What was your childhood like?
As the youngest of four, I got to learn from all the mistakes my older brother and sisters made. Plus I got to be our mom’s favorite!
What are one or two indelible memories you have of where you grew up?
I remember our dad playing with us and acting so goofy that he would laugh until he cried. I also remember our black dachshund, Franz, switch between being a best friend/playmate and a parent.
How did you become a writer?
I was working with Doug Sherman in a ministry called Career Impact Ministries when NavPress approached us about writing a book on the integration of faith and work. That’s how I coauthored Your Work Matters to God, and that led to another 24 books and more since 1987. I love writing because I love to make an impact, and writing gives me a powerful means of doing that.
How do you engage with God? What is your spiritual life like?
By the grace of God, I was born to parents who were highly devoted followers of Christ. Had my family been otherwise, I am fairly certain that I would not be a believer today. I saw the gospel lived out every day in real time and in real situations. So when my mom explained to me at age 4-1/2 why Jesus died on the cross, it made perfect sense and I willingly accepted His gift of grace. My spiritual life is a daily, vital relationship with Christ in which I learn and discover something new every single day.
Describe a time in your life (a season or a single experience) when you vividly encountered God.
In my book, The Light That Never Dies: A Story of Hope in the Shadows of Grief, I describe how I heard God’s voice say to me a year after my first wife died, “She’s alive, you know.” Those words and their implications brought instant comfort and renewed life to my soul out of the haze of grief and darkness I had been experiencing all during that year.
What is your favorite Scripture verse or passage, and why?
Wow, where do I even begin?! In the end, I’d have to go with Psalm 27:4: “I have asked the Lord for one thing—this is what I desire! I want to live in the Lord’s house all the days of my life, so I can gaze at the splendor of the Lord and contemplate in his temple.” The word translated “splendor” means “beauty” or “delightfulness.” David’s entire life was informed by a vision of what he called “the house of the Lord.” He even aspired to build that house, though God told him that was not for him to do. But the vision speaks of David’s yearning to just delight himself in God’s delightfulness. That’s what I most want, I think. I mean, what else could be better than to just immerse oneself in Someone who is perfect good and beauty and love and joy?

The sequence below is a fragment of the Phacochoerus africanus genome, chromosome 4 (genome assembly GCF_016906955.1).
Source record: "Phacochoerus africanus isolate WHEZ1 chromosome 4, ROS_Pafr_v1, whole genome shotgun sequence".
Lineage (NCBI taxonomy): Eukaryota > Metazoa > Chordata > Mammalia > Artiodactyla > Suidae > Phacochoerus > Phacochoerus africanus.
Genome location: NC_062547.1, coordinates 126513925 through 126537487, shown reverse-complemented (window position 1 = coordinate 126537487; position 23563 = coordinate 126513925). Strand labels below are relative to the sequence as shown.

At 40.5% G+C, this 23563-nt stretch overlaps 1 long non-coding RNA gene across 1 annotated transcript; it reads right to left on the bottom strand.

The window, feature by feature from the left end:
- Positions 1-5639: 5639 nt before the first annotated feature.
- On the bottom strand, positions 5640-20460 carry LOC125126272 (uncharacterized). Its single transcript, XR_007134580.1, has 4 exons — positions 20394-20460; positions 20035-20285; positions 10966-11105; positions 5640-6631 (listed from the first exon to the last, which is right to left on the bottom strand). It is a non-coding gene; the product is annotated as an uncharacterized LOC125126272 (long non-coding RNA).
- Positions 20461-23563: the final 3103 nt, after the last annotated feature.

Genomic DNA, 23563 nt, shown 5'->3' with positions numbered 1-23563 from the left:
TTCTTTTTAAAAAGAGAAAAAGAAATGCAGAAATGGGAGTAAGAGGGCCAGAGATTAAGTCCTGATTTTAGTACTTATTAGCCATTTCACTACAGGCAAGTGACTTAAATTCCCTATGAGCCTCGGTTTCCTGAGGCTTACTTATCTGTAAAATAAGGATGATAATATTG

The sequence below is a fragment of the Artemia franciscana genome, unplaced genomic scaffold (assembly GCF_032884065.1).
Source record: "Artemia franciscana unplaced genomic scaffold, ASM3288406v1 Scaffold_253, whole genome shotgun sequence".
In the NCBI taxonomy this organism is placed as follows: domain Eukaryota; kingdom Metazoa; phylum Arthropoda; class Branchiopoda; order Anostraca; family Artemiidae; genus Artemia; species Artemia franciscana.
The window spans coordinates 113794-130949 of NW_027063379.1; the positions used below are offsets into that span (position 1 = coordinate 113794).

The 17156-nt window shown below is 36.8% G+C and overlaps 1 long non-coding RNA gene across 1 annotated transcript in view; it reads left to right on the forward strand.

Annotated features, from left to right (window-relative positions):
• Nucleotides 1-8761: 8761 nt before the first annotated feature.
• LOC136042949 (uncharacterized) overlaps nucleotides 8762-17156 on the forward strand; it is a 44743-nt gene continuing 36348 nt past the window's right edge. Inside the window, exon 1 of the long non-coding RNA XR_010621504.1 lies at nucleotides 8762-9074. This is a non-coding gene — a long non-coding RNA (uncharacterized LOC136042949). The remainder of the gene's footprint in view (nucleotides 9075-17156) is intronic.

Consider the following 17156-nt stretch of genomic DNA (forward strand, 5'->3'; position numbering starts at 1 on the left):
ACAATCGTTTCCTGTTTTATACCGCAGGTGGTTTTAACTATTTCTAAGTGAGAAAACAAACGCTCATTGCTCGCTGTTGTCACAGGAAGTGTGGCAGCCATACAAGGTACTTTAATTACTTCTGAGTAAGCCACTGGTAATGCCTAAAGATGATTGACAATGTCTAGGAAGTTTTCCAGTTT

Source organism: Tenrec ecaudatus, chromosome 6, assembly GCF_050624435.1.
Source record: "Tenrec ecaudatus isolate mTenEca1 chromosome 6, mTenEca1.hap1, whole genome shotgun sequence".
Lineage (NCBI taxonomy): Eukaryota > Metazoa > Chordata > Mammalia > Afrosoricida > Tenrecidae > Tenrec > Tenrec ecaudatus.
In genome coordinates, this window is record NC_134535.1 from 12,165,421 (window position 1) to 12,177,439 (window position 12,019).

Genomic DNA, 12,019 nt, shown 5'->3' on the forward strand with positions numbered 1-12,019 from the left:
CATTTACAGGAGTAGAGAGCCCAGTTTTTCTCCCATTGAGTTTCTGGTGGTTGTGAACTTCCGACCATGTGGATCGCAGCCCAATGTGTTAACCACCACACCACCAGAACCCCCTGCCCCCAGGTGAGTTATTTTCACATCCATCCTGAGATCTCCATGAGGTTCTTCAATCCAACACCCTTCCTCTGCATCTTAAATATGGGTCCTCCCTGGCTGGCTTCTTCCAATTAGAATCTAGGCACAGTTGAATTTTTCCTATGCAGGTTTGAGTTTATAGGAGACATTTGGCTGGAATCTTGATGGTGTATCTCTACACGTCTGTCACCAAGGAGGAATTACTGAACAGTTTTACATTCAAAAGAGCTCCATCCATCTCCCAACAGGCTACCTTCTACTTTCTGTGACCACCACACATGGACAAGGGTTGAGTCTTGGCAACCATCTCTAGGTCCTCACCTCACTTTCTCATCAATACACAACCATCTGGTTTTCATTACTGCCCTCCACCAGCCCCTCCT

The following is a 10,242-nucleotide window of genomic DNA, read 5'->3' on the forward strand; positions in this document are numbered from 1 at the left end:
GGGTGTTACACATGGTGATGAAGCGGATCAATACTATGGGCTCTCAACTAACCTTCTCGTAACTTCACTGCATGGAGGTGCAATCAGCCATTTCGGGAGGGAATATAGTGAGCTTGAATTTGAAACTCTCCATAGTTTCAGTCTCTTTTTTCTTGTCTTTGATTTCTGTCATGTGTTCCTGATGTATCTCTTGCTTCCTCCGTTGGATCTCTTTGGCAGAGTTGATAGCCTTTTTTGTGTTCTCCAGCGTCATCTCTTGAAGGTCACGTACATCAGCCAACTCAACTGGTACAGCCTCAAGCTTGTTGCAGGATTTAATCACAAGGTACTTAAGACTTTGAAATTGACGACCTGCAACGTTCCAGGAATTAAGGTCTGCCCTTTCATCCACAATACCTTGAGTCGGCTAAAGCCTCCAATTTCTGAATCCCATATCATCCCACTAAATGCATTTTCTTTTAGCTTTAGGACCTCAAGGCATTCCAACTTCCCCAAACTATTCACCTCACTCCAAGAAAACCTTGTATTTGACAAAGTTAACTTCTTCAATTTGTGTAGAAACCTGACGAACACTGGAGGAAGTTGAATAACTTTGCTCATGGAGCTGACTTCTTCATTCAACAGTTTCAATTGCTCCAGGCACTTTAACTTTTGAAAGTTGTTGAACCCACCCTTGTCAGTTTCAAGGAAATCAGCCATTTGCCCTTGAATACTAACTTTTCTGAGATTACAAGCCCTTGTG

What experiences compelled you to write your latest book?
It’s a combination of (1) a life-message about the importance of God-given giftedness; (2) having raised three daughters and paying attention to each of their unique forms of giftedness; and (3) learning from thousands of clients at our consulting practice called The Giftedness Center how parents can bless their children when they honor their child’s giftedness, but also do profound harm when they block it or shame it.
When you were writing this book, how did your stage of life affect your perspective?
This is one of those books where I say, “It took me about 66 years to write this book.” Honestly, this book is a collection of my lifetime and my sister’s lifetime of being raised by our parents and then having children of our own who are now adults—as well as all that we’ve learned from our clients.
What is your greatest hope for your readers?
Our hope is to instill both confidence and competence—or wisdom—in our readers (parents particularly). So many parents are scared to death that they’re going to mess up their child. We say that doesn’t need to happen—and won’t happen if parents pay attention to their child’s unique, God-given design. But we go beyond just giving them an inspiring message by offering a very simple but practical and proven strategy for how to discover the giftedness of one’s child.
BILL HENDRICKS is Co-Founder and President of Global Centre for Giftedness, which trains people to discover their giftedness and then apply those insights to the major areas of their lives. Bill also serves as the Executive Director for Christian Leadership at The Hendricks Center, a leadership development initiative of Dallas Theological Seminary. He is married to Lynn Turpin Hendricks and is the father of three daughters.
This interview was created by Moody Publishers.